As refering to a website or ISP.
Service Level Agreement? 
People usually talk in terms of availability, which is defined as the percentage of time a system is available for production use. This is distinguished from reliability, which measures failure rates, and servicibility, which measures how long it takes to restore a down system to use.
People also talk about mean time to failure, and mean time between failures. There is also a measurement called FIT (failures in time) which is the number of failures per billion hours of operation.
Availability is usually the best measure. If two system fails once a month, they both have the same reliability. If one takes a day to bring back up, and the second takes a minute, the second system has far better availability.
Another acronym is LOS (Level of Service).
Nah… the SLA is the overall level of service agreed to in a contract. It includes many other things related to service, such as help desk response times, help desk hours, changes to server configurations, etc. Uptime is an important part of the SLA, but isn’t the only one.
As to the OP, I always just called it “uptime” and no one’s ever looked at me funny.
Now what company can profess “zero downtime”? Normally availability is measured using the “nines”… as in 99.9999% uptime for example. Sorry if this seem pendantic.
For airliners, it’s “availability”.
I don’t think there is a term for this because no company would be foolish enough to make such a guarantee. SLA’s don’t guarantee up time; they outline what restitution will be offered in the event certain service levels aren’t met. Some of the service levels measured are (1) mean time to repair (MTTR), (2) network availabillity and (3) meeting installation dates.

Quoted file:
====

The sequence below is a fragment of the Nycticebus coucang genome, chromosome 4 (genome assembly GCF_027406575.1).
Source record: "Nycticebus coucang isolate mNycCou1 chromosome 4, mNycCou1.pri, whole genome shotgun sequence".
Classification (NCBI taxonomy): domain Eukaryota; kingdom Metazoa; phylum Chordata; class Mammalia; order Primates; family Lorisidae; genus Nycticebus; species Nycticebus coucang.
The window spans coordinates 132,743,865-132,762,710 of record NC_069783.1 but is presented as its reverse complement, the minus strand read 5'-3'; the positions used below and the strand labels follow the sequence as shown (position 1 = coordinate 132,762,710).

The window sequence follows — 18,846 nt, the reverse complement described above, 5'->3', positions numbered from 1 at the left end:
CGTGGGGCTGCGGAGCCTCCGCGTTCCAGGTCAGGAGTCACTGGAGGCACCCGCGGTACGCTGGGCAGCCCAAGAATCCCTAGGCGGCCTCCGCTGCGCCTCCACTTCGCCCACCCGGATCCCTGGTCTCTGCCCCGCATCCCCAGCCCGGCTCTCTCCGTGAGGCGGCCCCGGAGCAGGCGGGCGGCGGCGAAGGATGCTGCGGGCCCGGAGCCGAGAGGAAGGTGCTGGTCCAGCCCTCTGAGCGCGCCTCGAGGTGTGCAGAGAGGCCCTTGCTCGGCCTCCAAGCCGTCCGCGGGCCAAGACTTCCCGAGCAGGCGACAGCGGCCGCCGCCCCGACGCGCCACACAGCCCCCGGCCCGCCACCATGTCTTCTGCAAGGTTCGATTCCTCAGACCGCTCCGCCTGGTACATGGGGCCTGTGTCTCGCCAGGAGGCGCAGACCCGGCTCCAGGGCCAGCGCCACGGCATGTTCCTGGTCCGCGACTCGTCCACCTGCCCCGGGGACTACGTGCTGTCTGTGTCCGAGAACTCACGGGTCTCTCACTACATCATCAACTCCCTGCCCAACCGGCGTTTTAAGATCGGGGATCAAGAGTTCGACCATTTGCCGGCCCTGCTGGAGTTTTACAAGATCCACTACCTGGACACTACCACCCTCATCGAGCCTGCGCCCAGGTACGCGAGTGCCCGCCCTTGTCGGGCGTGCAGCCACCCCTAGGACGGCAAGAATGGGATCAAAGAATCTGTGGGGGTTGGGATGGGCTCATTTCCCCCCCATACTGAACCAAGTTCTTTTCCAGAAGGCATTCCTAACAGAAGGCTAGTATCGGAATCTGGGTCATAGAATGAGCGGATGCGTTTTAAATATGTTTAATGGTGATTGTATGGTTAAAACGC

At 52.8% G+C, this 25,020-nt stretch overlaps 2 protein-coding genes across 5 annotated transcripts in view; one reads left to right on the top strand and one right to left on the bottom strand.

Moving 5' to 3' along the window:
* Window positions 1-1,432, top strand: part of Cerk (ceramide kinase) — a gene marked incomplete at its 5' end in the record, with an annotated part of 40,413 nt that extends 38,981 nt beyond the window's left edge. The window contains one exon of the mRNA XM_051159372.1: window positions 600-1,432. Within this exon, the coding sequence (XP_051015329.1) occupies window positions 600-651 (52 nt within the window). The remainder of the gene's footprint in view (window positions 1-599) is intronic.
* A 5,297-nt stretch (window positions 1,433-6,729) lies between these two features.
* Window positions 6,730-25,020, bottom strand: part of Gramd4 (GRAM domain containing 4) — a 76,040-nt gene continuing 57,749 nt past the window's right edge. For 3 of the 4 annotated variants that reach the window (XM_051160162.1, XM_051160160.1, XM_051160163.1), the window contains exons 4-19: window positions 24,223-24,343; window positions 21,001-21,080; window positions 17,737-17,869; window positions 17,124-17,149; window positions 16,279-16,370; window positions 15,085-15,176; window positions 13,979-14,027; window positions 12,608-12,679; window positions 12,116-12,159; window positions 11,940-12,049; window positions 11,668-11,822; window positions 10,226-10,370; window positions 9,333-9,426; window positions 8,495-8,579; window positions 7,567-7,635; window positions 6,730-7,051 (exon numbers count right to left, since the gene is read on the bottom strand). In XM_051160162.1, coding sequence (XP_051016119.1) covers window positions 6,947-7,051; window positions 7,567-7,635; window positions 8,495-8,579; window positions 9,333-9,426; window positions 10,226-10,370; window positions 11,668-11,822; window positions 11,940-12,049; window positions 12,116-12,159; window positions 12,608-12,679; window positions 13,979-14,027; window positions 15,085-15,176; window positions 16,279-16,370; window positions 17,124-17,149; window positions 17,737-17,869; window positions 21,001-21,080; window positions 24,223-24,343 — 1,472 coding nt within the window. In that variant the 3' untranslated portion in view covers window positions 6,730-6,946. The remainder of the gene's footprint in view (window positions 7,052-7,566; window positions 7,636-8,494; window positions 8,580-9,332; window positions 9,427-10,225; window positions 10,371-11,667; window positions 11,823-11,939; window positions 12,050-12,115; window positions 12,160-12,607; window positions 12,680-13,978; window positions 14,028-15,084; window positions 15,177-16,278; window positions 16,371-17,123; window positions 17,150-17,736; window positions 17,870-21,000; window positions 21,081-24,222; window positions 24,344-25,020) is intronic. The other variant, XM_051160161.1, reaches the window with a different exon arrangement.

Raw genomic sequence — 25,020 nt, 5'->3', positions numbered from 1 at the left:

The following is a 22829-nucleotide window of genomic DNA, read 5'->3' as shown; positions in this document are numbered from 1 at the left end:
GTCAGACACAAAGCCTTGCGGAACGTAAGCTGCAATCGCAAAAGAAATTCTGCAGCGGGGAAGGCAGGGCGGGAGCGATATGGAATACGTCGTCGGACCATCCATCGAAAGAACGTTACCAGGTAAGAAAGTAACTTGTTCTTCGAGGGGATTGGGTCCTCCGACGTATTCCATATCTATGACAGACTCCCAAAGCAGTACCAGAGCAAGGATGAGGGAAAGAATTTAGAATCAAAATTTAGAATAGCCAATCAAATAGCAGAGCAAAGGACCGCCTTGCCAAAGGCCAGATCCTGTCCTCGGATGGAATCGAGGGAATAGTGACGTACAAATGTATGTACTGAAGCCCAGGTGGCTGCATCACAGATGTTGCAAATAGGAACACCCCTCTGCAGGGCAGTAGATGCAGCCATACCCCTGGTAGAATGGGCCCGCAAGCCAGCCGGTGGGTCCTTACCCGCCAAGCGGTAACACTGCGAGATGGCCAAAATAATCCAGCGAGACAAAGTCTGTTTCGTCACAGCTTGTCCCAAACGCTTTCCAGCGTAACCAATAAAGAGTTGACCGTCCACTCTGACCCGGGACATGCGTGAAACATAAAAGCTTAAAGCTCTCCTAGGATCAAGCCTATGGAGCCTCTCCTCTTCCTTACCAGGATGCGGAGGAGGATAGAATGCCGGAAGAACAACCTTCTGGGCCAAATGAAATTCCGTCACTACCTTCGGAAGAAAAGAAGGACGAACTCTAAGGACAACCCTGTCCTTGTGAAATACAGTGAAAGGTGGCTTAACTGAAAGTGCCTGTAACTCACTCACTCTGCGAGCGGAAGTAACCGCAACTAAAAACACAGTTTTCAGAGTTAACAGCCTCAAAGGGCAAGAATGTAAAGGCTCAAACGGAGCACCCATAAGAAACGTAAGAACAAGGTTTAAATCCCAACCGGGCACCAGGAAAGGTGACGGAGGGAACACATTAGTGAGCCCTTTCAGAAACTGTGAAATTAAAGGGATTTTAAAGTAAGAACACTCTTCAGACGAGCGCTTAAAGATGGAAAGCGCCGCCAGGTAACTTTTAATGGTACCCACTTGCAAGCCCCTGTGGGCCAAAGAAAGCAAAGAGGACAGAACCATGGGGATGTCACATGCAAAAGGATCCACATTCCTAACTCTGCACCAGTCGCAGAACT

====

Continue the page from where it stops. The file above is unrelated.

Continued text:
Perhaps not guaranteed, but definitely promised. Customers whose systems are down more than the guarantee are often very unhappy, and restitution doesn’t change that.
I’m not sure I see an important difference between a promise and a guarantee when you are talking to a customer. To promise 100% uptime is just as foolish as to guarantee it. I interface with 8 blue chip customers and none of them have expressed the notion that 100% uptime is a service requirement. And with only one exception, all of them have redundant lines in anticipation of service interruptions.
Contractors cut through our cables, manholes flood and cars knock down telephone poles. That’s just the way it is.
I was speaking as the telco, and the ISP is our customer.
I see the OP was talking about ISP’s. An ISP might be able to get away with a 100% uptime assurance if they had a lot of redundancy. If a telco line is cut, they could re-route traffic through an alternate path and continue to provide service to their customers. But if I was the ISP, I’d still worry that I had a possible single point of failure somewhere.
Five nines, six nines, etc.